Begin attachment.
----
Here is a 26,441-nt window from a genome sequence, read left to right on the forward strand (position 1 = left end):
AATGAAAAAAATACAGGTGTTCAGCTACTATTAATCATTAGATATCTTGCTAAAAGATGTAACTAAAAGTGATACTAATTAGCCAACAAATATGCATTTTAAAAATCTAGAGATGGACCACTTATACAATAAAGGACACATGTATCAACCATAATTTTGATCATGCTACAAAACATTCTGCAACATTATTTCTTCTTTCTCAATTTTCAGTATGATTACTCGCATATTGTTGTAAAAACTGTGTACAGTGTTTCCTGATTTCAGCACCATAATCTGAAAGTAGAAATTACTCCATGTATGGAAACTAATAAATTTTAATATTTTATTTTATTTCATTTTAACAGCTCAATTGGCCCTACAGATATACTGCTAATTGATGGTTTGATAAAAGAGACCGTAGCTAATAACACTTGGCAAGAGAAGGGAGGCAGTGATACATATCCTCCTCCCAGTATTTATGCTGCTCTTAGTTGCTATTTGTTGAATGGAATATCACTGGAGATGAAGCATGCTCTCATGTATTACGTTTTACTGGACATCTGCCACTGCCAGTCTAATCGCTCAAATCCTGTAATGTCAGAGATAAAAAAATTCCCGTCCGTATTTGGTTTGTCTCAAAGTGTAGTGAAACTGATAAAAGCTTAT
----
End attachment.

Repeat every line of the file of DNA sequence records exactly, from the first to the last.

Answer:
Here is a 26,441-nt window from a genome sequence, read left to right on the forward strand (position 1 = left end):
AATGAAAAAAATACAGGTGTTCAGCTACTATTAATCATTAGATATCTTGCTAAAAGATGTAACTAAAAGTGATACTAATTAGCCAACAAATATGCATTTTAAAAATCTAGAGATGGACCACTTATACAATAAAGGACACATGTATCAACCATAATTTTGATCATGCTACAAAACATTCTGCAACATTATTTCTTCTTTCTCAATTTTCAGTATGATTACTCGCATATTGTTGTAAAAACTGTGTACAGTGTTTCCTGATTTCAGCACCATAATCTGAAAGTAGAAATTACTCCATGTATGGAAACTAATAAATTTTAATATTTTATTTTATTTCATTTTAACAGCTCAATTGGCCCTACAGATATACTGCTAATTGATGGTTTGATAAAAGAGACCGTAGCTAATAACACTTGGCAAGAGAAGGGAGGCAGTGATACATATCCTCCTCCCAGTATTTATGCTGCTCTTAGTTGCTATTTGTTGAATGGAATATCACTGGAGATGAAGCATGCTCTCATGTATTACGTTTTACTGGACATCTGCCACTGCCAGTCTAATCGCTCAAATCCTGTAATGTCAGAGATAAAAAAATTCCCGTCCGTATTTGGTTTGTCTCAAAGTGTAGTGAAACTGATAAAAGCTTAT